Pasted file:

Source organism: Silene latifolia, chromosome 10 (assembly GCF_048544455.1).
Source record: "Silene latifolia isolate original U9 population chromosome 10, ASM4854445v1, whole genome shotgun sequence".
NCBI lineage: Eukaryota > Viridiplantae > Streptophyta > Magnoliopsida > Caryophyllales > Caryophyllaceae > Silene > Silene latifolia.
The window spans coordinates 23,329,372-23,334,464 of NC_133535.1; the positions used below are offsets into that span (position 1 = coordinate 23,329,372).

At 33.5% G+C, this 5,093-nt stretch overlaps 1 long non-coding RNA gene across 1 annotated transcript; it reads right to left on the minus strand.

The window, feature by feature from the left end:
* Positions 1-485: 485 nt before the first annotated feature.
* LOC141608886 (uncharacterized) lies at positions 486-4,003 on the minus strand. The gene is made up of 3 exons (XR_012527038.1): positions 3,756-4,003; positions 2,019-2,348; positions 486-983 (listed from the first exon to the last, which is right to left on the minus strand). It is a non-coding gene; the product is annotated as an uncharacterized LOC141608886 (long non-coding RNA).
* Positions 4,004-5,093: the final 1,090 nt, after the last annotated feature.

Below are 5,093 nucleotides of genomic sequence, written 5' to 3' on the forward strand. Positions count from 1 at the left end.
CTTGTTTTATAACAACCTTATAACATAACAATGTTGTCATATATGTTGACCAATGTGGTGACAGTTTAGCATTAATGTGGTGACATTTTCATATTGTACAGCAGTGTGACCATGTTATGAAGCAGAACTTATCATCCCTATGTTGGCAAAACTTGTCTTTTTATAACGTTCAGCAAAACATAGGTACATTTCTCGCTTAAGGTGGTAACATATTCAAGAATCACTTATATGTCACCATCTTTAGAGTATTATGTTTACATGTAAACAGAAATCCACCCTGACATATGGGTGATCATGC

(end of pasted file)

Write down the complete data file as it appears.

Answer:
Source organism: Silene latifolia, chromosome 10 (assembly GCF_048544455.1).
Source record: "Silene latifolia isolate original U9 population chromosome 10, ASM4854445v1, whole genome shotgun sequence".
NCBI lineage: Eukaryota > Viridiplantae > Streptophyta > Magnoliopsida > Caryophyllales > Caryophyllaceae > Silene > Silene latifolia.
The window spans coordinates 23,329,372-23,334,464 of NC_133535.1; the positions used below are offsets into that span (position 1 = coordinate 23,329,372).

At 33.5% G+C, this 5,093-nt stretch overlaps 1 long non-coding RNA gene across 1 annotated transcript; it reads right to left on the minus strand.

The window, feature by feature from the left end:
* Positions 1-485: 485 nt before the first annotated feature.
* LOC141608886 (uncharacterized) lies at positions 486-4,003 on the minus strand. The gene is made up of 3 exons (XR_012527038.1): positions 3,756-4,003; positions 2,019-2,348; positions 486-983 (listed from the first exon to the last, which is right to left on the minus strand). It is a non-coding gene; the product is annotated as an uncharacterized LOC141608886 (long non-coding RNA).
* Positions 4,004-5,093: the final 1,090 nt, after the last annotated feature.

Below are 5,093 nucleotides of genomic sequence, written 5' to 3' on the forward strand. Positions count from 1 at the left end.
CTTGTTTTATAACAACCTTATAACATAACAATGTTGTCATATATGTTGACCAATGTGGTGACAGTTTAGCATTAATGTGGTGACATTTTCATATTGTACAGCAGTGTGACCATGTTATGAAGCAGAACTTATCATCCCTATGTTGGCAAAACTTGTCTTTTTATAACGTTCAGCAAAACATAGGTACATTTCTCGCTTAAGGTGGTAACATATTCAAGAATCACTTATATGTCACCATCTTTAGAGTATTATGTTTACATGTAAACAGAAATCCACCCTGACATATGGGTGATCATGC